Format

Send to

Choose Destination
See comment in PubMed Commons below
Harefuah. 2013 Aug;152(8):453-6, 500, 499.

[Simulation-based intervention to improve anesthesiology residents communication with families of critically ill patients--preliminary prospective evaluation].

[Article in Hebrew]

Author information

1
Department of Anesthesiology and Intensive Care, Sheba Medical Center. haim.berkenstadt@sheba.health.gov.il

Abstract

BACKGROUND:

Although effective communication with families of critically ill patients is a vital component of quality care, training in this field is neglected.

AIMS:

The article aims to validate communication skills training program for anesthesiology residents in the intensive care set up.

METHODS:

Ten anesthesia residents, following 3 months of Intensive Care Unit (ICU) rotation, had 4 hours of lectures and one day simulation-based communication skills training with families of critically ill patients. Participants completed an attitude questionnaire over 3 time periods--before training [t1], immediately following training (t2) and three months following training (t3). The participants' communication skills were assessed by two blinded independent observers using the SEGUE framework while performing a simulation-based scenario at t1 and t3.

RESULTS:

Seven participants finished the study protocol. Participants ndicated communication importance as 3.68 +/- 0.58 (t1), 4.05 +/- 0.59 (t2), 4.13 +/- 0.64 (t3); their communication ability as 3.09 +/- 0.90 (t1), 3.70 +/- 0.80 (t2), 3.57 +/- 0.64 (t3); the contribution of lecture to communication 3.04 +/- 0.43 (t1), 3.83 +/- 0.39 (t2), 3.87 +/- 0.51 (t3), and contribution of simulation training to communication 3.00 +/- 0.71 (t1), 4.04 +/- 0.52 (t2), 3.84 +/- 0.31 (t3). The differences did not reach statistical significance. Objective assessment of the communication skills using the SEGUE framework indicated that 6/7 participants improved their communication skills, with communication ability before training at 2.66 +/- 0.83 and 1 month following training it was 3.38 +/- 0.78 (p = 0.09).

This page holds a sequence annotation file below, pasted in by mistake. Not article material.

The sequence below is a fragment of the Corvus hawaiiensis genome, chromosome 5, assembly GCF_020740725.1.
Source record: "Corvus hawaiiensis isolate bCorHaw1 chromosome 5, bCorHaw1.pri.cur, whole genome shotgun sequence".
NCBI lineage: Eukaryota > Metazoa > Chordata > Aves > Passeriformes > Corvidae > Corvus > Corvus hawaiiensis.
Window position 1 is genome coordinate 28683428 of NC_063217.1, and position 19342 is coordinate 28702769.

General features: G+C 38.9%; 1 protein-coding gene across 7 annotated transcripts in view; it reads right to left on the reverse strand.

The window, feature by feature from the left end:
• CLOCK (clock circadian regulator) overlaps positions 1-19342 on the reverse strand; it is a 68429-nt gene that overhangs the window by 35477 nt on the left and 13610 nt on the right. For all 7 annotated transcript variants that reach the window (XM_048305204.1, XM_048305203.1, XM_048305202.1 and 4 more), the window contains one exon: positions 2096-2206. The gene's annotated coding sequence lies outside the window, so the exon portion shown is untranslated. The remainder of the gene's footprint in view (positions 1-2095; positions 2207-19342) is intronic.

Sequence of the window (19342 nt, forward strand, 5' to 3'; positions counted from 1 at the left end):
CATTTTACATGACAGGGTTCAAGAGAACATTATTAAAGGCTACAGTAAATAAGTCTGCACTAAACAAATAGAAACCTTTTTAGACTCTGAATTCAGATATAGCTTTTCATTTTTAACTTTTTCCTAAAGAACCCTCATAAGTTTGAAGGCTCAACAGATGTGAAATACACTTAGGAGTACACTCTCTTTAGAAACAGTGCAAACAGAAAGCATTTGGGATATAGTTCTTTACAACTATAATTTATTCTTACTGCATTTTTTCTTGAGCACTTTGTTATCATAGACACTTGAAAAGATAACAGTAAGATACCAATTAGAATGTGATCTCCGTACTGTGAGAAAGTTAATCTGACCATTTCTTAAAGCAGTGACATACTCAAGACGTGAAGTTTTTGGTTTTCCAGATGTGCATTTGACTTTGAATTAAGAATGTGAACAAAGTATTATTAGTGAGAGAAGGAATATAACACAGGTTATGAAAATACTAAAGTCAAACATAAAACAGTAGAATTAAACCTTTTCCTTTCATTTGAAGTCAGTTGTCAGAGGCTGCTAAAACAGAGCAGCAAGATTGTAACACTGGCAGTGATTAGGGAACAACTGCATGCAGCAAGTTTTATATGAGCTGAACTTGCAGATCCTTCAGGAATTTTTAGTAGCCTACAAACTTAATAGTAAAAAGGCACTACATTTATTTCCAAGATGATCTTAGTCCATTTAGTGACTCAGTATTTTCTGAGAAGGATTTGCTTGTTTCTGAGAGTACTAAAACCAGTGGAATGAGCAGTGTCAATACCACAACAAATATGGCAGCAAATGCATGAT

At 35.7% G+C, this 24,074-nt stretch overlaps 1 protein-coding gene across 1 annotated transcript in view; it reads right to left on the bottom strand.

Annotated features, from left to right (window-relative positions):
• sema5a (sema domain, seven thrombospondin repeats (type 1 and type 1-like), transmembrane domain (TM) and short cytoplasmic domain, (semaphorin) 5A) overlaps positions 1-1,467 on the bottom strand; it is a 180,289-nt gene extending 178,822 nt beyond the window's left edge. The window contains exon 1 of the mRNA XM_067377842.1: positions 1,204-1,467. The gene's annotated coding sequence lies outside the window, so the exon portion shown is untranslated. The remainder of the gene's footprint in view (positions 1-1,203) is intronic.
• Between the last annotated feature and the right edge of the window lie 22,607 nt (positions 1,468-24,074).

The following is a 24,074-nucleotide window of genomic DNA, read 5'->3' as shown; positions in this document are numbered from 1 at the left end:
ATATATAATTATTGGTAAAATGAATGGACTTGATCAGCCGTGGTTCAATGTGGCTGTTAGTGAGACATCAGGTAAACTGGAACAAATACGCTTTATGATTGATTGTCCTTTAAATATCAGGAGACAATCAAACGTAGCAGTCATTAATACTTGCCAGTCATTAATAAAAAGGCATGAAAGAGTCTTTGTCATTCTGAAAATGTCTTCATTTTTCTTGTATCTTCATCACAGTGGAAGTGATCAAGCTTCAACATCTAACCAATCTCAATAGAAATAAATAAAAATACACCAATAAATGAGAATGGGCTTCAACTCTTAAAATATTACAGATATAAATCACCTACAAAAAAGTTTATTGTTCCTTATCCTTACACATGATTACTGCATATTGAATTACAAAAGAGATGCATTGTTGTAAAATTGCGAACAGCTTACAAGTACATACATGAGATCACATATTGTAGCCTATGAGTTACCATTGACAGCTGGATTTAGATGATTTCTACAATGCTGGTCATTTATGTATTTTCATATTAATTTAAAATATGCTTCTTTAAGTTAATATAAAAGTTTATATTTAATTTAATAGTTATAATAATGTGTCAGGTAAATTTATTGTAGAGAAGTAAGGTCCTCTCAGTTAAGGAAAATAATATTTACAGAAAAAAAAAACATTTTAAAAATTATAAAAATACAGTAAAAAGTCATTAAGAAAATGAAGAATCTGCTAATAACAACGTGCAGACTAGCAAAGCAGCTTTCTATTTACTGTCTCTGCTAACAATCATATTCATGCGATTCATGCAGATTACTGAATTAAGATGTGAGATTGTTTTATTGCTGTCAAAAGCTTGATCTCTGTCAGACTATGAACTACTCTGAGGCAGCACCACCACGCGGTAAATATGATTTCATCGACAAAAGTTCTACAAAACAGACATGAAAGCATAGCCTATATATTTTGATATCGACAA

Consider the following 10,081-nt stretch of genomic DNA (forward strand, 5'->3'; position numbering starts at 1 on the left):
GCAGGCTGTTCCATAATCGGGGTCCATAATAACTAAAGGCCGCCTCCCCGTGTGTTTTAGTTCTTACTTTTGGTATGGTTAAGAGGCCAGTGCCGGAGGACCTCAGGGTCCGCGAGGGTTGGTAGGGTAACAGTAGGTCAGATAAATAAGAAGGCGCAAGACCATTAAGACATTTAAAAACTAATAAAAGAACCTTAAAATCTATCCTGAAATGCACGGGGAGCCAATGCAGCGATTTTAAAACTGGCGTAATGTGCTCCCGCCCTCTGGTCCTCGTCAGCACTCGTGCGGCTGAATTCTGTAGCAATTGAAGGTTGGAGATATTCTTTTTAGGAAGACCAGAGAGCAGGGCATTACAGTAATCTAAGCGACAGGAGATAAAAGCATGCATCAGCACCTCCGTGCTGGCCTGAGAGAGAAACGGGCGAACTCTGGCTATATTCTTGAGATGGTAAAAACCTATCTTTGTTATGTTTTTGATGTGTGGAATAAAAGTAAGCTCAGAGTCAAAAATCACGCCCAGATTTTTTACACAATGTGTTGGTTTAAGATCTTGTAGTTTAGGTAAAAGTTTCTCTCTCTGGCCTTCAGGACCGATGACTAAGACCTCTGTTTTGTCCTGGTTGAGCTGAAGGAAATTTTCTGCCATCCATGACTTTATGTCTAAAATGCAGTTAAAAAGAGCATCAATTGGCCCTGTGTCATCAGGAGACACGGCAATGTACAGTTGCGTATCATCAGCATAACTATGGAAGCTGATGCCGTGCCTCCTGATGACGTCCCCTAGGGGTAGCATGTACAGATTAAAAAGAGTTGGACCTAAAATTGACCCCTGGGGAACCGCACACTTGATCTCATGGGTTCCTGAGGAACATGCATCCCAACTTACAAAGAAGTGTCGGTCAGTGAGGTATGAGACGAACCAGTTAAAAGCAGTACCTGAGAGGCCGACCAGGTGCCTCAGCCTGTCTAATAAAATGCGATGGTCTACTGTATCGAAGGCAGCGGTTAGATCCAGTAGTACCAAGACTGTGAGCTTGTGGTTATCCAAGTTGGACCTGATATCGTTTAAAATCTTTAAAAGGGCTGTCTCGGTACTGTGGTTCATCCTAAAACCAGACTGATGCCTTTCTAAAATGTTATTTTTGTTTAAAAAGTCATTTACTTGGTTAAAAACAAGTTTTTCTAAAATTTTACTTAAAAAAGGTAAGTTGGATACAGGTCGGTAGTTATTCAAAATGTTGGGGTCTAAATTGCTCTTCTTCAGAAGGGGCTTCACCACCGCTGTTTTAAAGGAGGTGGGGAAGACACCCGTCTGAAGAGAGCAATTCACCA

CONCLUSIONS:

This preliminary study demonstrates the value of communication skills training in the intensive care environment.

PMID:
24167928
[Indexed for MEDLINE]
PubMed Commons home

PubMed Commons

0 comments
How to join PubMed Commons

    Supplemental Content

    Loading ...
    Support Center